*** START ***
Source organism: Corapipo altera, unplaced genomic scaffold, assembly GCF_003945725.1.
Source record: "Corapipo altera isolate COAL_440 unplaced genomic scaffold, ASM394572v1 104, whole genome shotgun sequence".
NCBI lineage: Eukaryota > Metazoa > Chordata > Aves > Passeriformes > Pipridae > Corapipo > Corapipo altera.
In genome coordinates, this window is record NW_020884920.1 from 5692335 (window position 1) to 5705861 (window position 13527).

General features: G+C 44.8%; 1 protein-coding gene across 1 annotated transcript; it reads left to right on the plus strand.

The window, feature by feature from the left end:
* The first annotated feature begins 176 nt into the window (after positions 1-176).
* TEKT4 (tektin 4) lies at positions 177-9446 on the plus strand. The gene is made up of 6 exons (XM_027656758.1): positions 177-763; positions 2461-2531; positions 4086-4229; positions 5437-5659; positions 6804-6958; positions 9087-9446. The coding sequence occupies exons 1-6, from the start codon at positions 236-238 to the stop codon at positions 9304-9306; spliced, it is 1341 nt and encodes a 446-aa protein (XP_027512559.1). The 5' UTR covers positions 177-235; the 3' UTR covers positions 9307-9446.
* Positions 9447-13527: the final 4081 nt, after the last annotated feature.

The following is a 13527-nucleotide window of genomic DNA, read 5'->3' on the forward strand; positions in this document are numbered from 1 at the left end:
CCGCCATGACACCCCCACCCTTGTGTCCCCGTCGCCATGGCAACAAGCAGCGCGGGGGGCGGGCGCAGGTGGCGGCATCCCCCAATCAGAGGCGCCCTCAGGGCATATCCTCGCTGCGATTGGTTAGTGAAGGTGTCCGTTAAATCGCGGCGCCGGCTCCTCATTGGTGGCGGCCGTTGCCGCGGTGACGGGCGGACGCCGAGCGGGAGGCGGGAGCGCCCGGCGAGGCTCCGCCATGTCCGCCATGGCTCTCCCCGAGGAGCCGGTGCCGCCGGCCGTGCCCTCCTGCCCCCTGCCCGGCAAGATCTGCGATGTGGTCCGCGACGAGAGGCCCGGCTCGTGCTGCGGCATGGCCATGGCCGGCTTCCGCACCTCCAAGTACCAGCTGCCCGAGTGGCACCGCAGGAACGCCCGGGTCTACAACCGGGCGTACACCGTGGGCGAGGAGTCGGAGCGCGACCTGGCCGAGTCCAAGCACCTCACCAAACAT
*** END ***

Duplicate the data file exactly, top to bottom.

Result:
Source organism: Corapipo altera, unplaced genomic scaffold, assembly GCF_003945725.1.
Source record: "Corapipo altera isolate COAL_440 unplaced genomic scaffold, ASM394572v1 104, whole genome shotgun sequence".
NCBI lineage: Eukaryota > Metazoa > Chordata > Aves > Passeriformes > Pipridae > Corapipo > Corapipo altera.
In genome coordinates, this window is record NW_020884920.1 from 5692335 (window position 1) to 5705861 (window position 13527).

General features: G+C 44.8%; 1 protein-coding gene across 1 annotated transcript; it reads left to right on the plus strand.

The window, feature by feature from the left end:
* The first annotated feature begins 176 nt into the window (after positions 1-176).
* TEKT4 (tektin 4) lies at positions 177-9446 on the plus strand. The gene is made up of 6 exons (XM_027656758.1): positions 177-763; positions 2461-2531; positions 4086-4229; positions 5437-5659; positions 6804-6958; positions 9087-9446. The coding sequence occupies exons 1-6, from the start codon at positions 236-238 to the stop codon at positions 9304-9306; spliced, it is 1341 nt and encodes a 446-aa protein (XP_027512559.1). The 5' UTR covers positions 177-235; the 3' UTR covers positions 9307-9446.
* Positions 9447-13527: the final 4081 nt, after the last annotated feature.

The following is a 13527-nucleotide window of genomic DNA, read 5'->3' on the forward strand; positions in this document are numbered from 1 at the left end:
CCGCCATGACACCCCCACCCTTGTGTCCCCGTCGCCATGGCAACAAGCAGCGCGGGGGGCGGGCGCAGGTGGCGGCATCCCCCAATCAGAGGCGCCCTCAGGGCATATCCTCGCTGCGATTGGTTAGTGAAGGTGTCCGTTAAATCGCGGCGCCGGCTCCTCATTGGTGGCGGCCGTTGCCGCGGTGACGGGCGGACGCCGAGCGGGAGGCGGGAGCGCCCGGCGAGGCTCCGCCATGTCCGCCATGGCTCTCCCCGAGGAGCCGGTGCCGCCGGCCGTGCCCTCCTGCCCCCTGCCCGGCAAGATCTGCGATGTGGTCCGCGACGAGAGGCCCGGCTCGTGCTGCGGCATGGCCATGGCCGGCTTCCGCACCTCCAAGTACCAGCTGCCCGAGTGGCACCGCAGGAACGCCCGGGTCTACAACCGGGCGTACACCGTGGGCGAGGAGTCGGAGCGCGACCTGGCCGAGTCCAAGCACCTCACCAAACAT